To test whether disruption of F-actin in target cells was preventing conjugate formation specifically, or whether it had more global inhibitory effects, the ability of NK cells to degranulate in response to target cells was evaluated. Whereas conjugate formation of NK cells with ICAM-expressing target cells is strictly dependent on LFA-1 ((39); and Fig. S2), degranulation is LFA-1-independent (13, 14). 721.221 cells treated with lower doses of Latrunculin A induced about twice as much degranulation by NK cells as untreated 721.221 cells (Fig. 1B, left). Our laboratory has observed that, under certain conditions, engagement of LFA-1 by ICAM-1 reduces the amount and delays the onset of degranulation induced by activation receptors (10, 14). The enhanced degranulation seen here after Latrunculin treatment of target cells may be due to a reversal of LFA-1-mediated inhibition of degranulation. In agreement with this hypothesis, blocking of LFA-1 with an Ab resulted in a 2-fold increase of degranulation by NK cells (Fig. S3). At the highest dose (20 μM), however, Latrunculin A blocked degranulation by NK cells (Fig. 1B, left). Stabilization of F-actin in 721.221 cells by Jasplakinoloide (Fig. 1B, right), or disruption of microtubules with Nocodazole (data not shown), had no effect on degranulation by NK cells. We conclude that LFA-1-dependent conjugate formation, but not LFA-1-independent degranulation, requires an intact cytoskeleton on target cells.
The sensitivity of conjugate formation but not degranulation of NK cells to the disruption of F-actin in target cells suggested that a functional LFA-1 interaction with ICAM is dependent on intact F-actin in target cells. To test this possibility, we evaluated the importance of an intact cytoskeleton in target cells for another LFA-1-dependent function in NK cells —granule polarization toward target cells (14, 15). Pre-treatment of 721.221 cells with Latrunculin A resulted in diminished granule polarization in NK cells (Fig. 2). As expected, due to inhibition of tight conjugate formation, fewer NK cells were found in conjugates with 721.221 cells in the presence of Latrunculin A. However, the reduction of polarization was not a consequence of reduced conjugate formation as polarization was scored only in NK cells that had formed tight contact with target cells. Therefore, in addition to the LFA-1-dependent conjugate formation, another LFA-1-dependent process, polarization of cytolytic granules, is dependent on an intact cytoskeleton in target cells.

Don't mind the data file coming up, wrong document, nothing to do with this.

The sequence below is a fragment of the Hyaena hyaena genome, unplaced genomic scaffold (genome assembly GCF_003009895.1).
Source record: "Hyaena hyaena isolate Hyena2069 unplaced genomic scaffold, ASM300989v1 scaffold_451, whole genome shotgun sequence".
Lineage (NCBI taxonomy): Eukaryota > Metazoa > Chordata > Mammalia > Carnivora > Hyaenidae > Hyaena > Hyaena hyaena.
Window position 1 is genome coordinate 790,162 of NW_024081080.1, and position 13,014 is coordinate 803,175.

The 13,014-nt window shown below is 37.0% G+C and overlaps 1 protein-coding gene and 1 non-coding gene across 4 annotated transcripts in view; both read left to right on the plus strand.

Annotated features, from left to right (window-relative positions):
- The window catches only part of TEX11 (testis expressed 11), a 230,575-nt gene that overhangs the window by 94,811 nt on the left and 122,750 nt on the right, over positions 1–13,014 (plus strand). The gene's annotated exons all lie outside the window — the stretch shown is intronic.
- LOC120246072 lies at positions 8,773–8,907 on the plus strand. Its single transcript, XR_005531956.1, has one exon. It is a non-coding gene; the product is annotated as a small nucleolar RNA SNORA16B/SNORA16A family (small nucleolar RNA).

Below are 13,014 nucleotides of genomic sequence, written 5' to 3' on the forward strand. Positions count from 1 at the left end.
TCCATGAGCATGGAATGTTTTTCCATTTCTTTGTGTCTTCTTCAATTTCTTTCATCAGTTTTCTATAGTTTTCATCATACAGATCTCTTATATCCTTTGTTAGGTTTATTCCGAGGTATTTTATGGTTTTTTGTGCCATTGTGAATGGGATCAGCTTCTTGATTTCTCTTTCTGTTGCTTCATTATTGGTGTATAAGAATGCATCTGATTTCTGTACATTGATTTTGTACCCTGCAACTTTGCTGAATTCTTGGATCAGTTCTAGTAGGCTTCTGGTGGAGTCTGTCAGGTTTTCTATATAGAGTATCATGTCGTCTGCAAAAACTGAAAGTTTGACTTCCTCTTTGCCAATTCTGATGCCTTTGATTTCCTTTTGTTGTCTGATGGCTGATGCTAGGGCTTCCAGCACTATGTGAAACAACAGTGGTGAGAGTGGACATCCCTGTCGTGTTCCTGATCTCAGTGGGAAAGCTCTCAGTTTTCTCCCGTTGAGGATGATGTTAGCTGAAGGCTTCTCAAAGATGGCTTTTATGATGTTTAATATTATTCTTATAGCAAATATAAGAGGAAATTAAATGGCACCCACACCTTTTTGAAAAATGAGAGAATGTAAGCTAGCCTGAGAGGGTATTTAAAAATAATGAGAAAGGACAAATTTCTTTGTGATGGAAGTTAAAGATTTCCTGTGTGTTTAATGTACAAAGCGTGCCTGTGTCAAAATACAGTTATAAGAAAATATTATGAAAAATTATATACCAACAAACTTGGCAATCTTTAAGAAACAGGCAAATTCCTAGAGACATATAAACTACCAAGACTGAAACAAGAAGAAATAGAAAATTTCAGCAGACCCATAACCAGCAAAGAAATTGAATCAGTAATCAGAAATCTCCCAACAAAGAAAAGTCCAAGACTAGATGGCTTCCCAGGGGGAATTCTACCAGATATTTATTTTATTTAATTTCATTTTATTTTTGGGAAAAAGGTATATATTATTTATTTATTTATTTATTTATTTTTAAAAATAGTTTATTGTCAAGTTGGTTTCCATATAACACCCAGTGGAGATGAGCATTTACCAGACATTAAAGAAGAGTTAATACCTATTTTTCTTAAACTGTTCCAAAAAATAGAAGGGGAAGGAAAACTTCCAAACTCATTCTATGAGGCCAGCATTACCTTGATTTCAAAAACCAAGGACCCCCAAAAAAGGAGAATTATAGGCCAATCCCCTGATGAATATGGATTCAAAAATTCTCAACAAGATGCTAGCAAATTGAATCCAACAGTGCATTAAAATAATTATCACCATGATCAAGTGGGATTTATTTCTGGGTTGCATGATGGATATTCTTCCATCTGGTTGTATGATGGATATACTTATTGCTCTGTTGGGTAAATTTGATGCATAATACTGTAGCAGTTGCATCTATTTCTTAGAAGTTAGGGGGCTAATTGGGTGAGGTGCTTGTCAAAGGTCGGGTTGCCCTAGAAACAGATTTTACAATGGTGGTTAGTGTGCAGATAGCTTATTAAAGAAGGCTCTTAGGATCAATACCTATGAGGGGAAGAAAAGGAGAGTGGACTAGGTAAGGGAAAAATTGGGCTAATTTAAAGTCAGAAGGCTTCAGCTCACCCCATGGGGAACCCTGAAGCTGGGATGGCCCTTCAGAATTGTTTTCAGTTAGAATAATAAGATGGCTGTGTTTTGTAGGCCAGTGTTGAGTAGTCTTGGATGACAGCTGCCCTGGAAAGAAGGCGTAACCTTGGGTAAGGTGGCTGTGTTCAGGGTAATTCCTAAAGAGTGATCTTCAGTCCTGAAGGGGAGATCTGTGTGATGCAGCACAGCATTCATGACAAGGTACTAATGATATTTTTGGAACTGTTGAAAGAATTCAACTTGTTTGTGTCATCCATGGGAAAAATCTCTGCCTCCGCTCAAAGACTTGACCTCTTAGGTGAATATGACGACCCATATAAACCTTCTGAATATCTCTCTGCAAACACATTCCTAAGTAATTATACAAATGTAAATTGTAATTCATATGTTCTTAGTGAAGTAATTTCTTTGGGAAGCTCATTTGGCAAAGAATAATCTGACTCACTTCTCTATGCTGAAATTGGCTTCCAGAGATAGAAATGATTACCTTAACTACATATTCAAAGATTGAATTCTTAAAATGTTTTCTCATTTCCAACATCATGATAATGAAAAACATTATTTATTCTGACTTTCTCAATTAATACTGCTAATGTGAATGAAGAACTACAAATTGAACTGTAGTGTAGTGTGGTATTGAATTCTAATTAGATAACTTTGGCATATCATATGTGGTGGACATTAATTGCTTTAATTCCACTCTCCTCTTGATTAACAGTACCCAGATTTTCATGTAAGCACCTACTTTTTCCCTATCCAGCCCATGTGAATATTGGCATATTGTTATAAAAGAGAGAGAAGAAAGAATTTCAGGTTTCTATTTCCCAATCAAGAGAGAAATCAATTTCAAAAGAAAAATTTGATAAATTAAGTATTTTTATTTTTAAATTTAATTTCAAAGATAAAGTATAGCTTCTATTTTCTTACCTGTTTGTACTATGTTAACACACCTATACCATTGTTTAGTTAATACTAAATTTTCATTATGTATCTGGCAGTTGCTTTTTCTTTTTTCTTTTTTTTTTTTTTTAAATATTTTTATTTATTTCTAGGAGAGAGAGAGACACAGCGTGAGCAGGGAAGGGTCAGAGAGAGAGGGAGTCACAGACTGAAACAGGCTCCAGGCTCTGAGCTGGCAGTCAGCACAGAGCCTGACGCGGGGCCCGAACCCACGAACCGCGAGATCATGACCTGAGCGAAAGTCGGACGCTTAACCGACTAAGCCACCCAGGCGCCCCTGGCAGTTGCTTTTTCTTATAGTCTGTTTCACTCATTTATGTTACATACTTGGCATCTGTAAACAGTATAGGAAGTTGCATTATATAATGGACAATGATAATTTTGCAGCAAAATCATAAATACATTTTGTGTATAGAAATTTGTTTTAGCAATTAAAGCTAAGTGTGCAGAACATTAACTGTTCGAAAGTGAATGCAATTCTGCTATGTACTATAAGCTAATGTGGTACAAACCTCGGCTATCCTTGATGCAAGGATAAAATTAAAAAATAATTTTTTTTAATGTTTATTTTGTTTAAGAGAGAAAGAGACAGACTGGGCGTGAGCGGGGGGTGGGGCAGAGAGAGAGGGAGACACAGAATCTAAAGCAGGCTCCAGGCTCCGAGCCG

How could disruption of F-actin in target cells result in defective ICAM interactions with LFA-1 on NK cells? As ICAM is linked to the actin cytoskeleton by direct binding to α-actinin (α-actinin-1, α-actinin-4) (40-42) and to the ezrin/radixi/moesin (ERM) protein ezrin (31, 43, 44), we tested whether treatment of 721.221 cells with Latrunculin A, had an effect on ICAM-1 mobility at the plasma membrane by fluorescence recovery after photobleaching (FRAP) (Fig. 3, video1, video2). ICAM-1 molecules on 721.221 cells were stained using a PE-conjugated anti-ICAM-1 antibody and a region of the cell surface was bleached using a 488 nm laser (Fig. 3A, white arrow). The recovery of the bleached region of untreated (Fig. 3A, upper panel, Fig. 3B, filled circles, video 1) and Latrunculin A-treated (Fig. 3A, lower panel, Fig. 3B, open circles, video 2) 721.221 cells was captured during 5 minutes. Photobleaching due to image acquisition was monitored in untreated and Latrunculin A-treated 721.221 cells to normalize recovery curves (Fig. 3B, closed squares and open squares, respectively). On untreated 721.221 cells, no recovery of the bleached region was observed (Fig. 3A, upper panel, Fig. 3B, filled circles, video 1), suggesting that ICAM-1 is immobilized on 721.221 cells. However, after disruption of F-actin with 20 μM Latrunculin A, recovery of the bleached region (Fig. 3A, lower panel, Fig. 3B, open circles, video 2) occurred over 90 sec, indicating a release of ICAM-1 from the cytoskeleton. Moreover, ICAM-1, which was polarized to one side of untreated 721.221 cells (Fig. 3A, upper panel, video 1), was evenly distributed after disruption of F-actin with Latrunculin A (Fig. 3A, lower panel, video 2).